Archbishop Etienne, 57, has headed the statewide Diocese of Cheyenne since December 2009.

Bishop Paul D. Etienne of Cheyenne, Wyo., concelebrates Mass in 2012 at the Vatican. . (CNS photo/Paul Haring)

Bishop Paul D. Etienne of Cheyenne, Wyo., concelebrates Mass in 2012 at the Vatican. . (CNS photo/Paul Haring)

On a national level, he is chairman of the U.S. bishops’ Subcommittee on Catholic Home Missions and has been president of Catholic Rural Life since 2013. He also is serving his second term as a member of the U.S. bishops’ Committee on the Protection of Children and Young People.

Born June 15, 1959, in Tell City, Indiana, Paul Etienne attended the Pontifical North American College in Rome and he holds bachelor and licentiate of theology degrees from the Pontifical Gregorian University, also in Rome.

He was ordained a priest for the Archdiocese of Indianapolis in 1992. After ordination, he served in several Indianapolis parishes, and was director of vocations for the archdiocese.

Archbishop Schwietz, a native of St. Paul, Minn., was ordained an Oblate of Mary Immaculate priest in 1967. He was appointed bishop of Duluth, Minn., in 1989, and ordained a bishop Feb. 2, 1990. In 2000, he was appointed coadjutor archbishop of Anchorage, a year before succeeding Archbishop Francis T. Hurley.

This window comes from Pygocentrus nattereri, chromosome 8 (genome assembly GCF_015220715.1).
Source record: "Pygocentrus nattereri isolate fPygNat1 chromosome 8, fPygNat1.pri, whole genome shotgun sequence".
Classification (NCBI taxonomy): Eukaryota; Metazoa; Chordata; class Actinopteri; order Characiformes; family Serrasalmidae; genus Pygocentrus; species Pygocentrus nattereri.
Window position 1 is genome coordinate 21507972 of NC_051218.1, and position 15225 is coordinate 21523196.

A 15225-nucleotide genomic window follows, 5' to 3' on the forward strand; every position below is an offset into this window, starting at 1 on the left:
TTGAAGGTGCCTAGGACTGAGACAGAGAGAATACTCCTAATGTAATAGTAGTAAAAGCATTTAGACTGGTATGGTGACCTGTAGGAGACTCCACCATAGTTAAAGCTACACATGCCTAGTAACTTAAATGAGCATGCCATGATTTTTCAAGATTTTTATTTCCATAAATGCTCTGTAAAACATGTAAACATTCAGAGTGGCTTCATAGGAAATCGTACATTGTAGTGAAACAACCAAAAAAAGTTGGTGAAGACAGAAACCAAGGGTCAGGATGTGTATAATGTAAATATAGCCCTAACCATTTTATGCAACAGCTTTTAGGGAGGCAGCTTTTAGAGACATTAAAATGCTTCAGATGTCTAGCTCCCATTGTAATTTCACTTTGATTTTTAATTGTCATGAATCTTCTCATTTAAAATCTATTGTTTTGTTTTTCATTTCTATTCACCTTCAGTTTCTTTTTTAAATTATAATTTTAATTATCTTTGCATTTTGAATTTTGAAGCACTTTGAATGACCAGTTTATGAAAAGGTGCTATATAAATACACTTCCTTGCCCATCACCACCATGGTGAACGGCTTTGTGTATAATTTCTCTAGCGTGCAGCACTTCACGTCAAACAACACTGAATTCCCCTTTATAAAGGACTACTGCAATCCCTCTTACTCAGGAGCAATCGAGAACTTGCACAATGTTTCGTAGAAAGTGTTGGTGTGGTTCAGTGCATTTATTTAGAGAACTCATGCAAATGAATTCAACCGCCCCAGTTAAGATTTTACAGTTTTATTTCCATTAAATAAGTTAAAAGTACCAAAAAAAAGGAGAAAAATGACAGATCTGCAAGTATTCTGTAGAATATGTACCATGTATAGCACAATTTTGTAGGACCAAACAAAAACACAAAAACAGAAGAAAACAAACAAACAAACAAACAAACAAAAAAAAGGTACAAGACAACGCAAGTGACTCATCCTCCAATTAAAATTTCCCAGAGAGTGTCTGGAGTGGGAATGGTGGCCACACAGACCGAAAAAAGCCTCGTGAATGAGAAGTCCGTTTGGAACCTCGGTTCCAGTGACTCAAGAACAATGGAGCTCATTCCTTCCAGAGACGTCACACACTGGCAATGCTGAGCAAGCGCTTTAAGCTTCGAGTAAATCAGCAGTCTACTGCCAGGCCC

The Archdiocese of Anchorage covers about 139,000 square miles. Out of a population of about 483,000, a little over 27,000, or 6 percent, are Catholic.

Bishop Michael F. Burbidge of Raleigh, N.C., processes with other U.S. bishops after concelebrating Mass in 2012 at the Vatican. Pope Francis accepted the resignation of Bishop Paul S. Loverde of Arlington, Virginia, and named Bishop Burbidge as his successor. (CNS photo/Alessia Giuliani, Catholic Press Photo)

Bishop Michael F. Burbidge of Raleigh, N.C., processes with other U.S. bishops after concelebrating Mass in 2012 at the Vatican. Pope Francis accepted the resignation of Bishop Paul S. Loverde of Arlington, Virginia, and named Bishop Burbidge as his successor. (CNS photo/Alessia Giuliani, Catholic Press Photo)

Bishop Burbidge, a native of Philadelphia, has headed the Raleigh Diocese since 2006. Before that, he served his home archdiocese as auxiliary bishop for four years. He was ordained a bishop Sept. 5, 2002.

Born June 16, 1957, in Philadelphia. Michael Burbidge studied at St. Charles Borromeo Seminary. He holds master’s degrees in theology, administration and education, and has a doctorate in education.

He was ordained a priest for the Philadelphia archdiocese in 1984. After ordination, he served as dean of formation and administrative assistant to the archbishop. He also served on the board of seminary admissions, the priests’ personnel board and on the priests’ council.